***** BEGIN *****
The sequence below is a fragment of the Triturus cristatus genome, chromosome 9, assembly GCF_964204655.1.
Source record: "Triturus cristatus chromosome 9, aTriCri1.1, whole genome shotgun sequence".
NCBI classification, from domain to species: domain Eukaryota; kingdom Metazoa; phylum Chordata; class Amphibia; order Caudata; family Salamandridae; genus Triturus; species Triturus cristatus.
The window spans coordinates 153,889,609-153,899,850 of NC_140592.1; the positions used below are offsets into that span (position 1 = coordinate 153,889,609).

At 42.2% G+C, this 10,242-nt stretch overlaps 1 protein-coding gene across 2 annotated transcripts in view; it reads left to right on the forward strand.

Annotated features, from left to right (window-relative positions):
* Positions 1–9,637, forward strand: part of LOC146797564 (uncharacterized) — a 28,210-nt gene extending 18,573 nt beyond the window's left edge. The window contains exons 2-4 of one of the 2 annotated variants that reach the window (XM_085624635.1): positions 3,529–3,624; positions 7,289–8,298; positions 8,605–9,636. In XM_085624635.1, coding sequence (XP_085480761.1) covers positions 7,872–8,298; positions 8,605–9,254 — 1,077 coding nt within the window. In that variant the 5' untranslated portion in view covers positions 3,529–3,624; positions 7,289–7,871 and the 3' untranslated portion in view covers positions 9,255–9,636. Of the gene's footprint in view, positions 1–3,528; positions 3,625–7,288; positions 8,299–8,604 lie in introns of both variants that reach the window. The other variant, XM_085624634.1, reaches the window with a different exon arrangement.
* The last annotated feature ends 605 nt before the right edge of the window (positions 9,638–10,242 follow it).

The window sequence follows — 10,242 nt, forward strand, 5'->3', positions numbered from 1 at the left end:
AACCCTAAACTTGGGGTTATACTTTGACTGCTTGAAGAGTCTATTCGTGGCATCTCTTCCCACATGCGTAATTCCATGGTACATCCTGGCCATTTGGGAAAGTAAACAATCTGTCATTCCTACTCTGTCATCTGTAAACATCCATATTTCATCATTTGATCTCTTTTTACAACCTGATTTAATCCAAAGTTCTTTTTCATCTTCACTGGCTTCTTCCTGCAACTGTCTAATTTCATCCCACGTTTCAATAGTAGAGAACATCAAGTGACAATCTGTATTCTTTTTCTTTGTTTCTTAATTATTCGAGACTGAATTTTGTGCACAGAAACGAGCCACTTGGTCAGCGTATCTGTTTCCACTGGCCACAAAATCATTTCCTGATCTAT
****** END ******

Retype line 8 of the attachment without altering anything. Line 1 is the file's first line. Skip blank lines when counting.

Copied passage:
* The last annotated feature ends 605 nt before the right edge of the window (positions 9,638–10,242 follow it).